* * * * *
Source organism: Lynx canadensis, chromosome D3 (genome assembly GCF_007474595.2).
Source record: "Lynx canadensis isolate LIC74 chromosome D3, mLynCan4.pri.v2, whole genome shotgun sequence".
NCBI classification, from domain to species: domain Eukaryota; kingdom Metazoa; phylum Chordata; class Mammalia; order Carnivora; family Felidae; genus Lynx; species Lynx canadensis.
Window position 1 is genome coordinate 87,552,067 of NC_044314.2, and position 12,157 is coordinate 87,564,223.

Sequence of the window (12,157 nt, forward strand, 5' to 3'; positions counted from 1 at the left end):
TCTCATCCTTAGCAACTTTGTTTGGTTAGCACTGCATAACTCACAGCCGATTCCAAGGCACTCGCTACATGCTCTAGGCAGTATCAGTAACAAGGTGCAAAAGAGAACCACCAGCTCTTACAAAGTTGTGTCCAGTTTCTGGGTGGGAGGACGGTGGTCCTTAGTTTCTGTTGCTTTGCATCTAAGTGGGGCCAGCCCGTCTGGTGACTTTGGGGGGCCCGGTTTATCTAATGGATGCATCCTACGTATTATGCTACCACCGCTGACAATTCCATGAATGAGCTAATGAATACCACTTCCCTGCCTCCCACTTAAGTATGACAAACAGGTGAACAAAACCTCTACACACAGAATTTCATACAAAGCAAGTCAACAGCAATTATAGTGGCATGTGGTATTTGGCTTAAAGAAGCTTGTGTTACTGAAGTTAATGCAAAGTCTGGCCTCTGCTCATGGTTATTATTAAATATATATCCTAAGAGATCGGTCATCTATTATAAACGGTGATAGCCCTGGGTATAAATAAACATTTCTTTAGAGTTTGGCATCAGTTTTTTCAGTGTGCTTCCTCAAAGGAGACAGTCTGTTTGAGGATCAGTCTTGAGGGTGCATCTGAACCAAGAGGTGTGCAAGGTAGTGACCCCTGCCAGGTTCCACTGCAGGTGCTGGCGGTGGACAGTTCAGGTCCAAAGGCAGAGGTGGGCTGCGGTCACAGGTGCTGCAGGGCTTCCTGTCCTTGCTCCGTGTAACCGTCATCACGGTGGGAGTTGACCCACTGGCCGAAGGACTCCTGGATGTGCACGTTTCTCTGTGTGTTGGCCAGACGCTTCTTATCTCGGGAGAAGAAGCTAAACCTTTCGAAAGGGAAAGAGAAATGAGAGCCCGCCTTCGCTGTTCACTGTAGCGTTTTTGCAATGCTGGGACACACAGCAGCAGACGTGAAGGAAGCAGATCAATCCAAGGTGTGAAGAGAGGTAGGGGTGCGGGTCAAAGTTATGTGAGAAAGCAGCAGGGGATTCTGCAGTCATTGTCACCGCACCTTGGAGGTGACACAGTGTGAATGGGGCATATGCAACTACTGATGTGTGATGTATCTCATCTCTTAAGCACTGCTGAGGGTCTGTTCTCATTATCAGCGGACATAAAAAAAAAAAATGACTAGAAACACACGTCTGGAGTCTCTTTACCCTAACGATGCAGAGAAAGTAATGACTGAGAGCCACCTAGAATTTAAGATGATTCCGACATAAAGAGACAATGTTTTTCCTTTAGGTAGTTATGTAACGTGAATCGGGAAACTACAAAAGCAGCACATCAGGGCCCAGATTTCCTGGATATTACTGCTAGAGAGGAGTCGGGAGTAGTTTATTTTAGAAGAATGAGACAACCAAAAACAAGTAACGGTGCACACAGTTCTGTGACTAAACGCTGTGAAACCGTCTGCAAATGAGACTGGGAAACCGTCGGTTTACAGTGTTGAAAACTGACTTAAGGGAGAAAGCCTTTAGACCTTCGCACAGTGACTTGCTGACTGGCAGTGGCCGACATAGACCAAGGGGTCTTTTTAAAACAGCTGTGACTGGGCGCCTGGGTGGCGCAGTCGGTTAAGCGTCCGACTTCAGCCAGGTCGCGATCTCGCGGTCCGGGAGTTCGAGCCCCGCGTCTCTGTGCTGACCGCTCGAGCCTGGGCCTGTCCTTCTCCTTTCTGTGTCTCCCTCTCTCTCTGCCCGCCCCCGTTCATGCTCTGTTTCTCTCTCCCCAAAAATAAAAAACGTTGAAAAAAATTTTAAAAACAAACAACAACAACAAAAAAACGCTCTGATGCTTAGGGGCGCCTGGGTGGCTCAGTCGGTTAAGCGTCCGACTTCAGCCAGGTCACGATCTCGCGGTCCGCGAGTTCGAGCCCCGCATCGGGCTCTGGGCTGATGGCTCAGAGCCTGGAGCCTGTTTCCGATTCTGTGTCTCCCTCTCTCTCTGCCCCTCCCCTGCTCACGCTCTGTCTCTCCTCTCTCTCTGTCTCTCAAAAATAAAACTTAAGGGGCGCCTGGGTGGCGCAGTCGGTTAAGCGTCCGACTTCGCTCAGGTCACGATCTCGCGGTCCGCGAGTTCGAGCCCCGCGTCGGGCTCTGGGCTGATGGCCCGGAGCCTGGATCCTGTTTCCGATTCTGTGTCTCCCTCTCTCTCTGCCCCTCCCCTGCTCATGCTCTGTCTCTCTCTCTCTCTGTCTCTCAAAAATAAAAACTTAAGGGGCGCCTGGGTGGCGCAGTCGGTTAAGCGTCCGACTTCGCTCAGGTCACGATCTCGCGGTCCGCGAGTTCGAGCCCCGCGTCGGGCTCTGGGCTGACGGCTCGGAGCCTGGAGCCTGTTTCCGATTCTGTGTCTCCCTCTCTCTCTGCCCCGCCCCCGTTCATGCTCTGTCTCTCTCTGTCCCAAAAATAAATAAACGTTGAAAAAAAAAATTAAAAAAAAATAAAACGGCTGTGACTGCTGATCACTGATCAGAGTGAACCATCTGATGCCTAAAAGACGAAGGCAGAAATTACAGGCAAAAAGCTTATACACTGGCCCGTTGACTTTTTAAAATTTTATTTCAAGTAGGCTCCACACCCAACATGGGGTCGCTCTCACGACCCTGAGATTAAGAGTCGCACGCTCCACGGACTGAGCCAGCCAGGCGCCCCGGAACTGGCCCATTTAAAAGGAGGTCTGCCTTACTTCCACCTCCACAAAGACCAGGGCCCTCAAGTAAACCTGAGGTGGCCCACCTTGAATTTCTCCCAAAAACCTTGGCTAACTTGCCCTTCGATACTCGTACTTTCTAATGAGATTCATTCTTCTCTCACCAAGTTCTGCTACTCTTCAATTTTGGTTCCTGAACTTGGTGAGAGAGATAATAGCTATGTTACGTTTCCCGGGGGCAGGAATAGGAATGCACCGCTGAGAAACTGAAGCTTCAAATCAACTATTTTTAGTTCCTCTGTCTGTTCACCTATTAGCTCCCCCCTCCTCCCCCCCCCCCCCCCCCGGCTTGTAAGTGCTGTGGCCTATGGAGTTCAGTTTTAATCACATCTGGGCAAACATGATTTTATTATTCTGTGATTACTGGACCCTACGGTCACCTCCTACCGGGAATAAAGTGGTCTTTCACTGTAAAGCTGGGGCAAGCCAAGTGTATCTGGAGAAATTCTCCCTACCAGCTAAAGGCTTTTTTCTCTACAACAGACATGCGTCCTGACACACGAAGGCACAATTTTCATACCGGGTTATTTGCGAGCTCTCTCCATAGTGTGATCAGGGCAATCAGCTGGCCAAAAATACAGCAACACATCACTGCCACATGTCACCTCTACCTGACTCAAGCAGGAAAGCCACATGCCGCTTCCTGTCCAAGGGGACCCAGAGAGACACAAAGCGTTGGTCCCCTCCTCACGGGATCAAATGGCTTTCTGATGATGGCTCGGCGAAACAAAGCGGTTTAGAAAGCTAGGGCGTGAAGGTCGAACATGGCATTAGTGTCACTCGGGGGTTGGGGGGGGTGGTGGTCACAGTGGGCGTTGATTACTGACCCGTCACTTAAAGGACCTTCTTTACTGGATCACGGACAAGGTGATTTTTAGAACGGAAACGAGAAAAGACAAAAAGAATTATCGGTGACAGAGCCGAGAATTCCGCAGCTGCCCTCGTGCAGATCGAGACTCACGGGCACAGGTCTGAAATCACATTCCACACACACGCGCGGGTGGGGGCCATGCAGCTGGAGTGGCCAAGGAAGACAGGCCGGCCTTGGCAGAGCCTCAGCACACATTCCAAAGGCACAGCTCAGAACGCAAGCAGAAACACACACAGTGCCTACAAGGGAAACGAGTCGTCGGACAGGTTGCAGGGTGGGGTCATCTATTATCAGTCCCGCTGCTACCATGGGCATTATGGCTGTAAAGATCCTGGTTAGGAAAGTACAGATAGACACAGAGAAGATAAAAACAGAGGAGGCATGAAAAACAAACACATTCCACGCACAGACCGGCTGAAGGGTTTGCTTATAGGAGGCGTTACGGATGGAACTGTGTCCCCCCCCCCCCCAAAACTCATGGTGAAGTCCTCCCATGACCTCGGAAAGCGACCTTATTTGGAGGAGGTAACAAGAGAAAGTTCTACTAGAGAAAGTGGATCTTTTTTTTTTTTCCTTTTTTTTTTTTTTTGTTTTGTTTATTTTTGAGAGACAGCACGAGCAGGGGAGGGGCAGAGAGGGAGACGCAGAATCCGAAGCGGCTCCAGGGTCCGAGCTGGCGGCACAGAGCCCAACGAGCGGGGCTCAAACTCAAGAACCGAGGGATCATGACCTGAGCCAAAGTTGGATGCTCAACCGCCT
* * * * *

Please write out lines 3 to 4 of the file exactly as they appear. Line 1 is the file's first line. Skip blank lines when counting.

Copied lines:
NCBI classification, from domain to species: domain Eukaryota; kingdom Metazoa; phylum Chordata; class Mammalia; order Carnivora; family Felidae; genus Lynx; species Lynx canadensis.
Window position 1 is genome coordinate 87,552,067 of NC_044314.2, and position 12,157 is coordinate 87,564,223.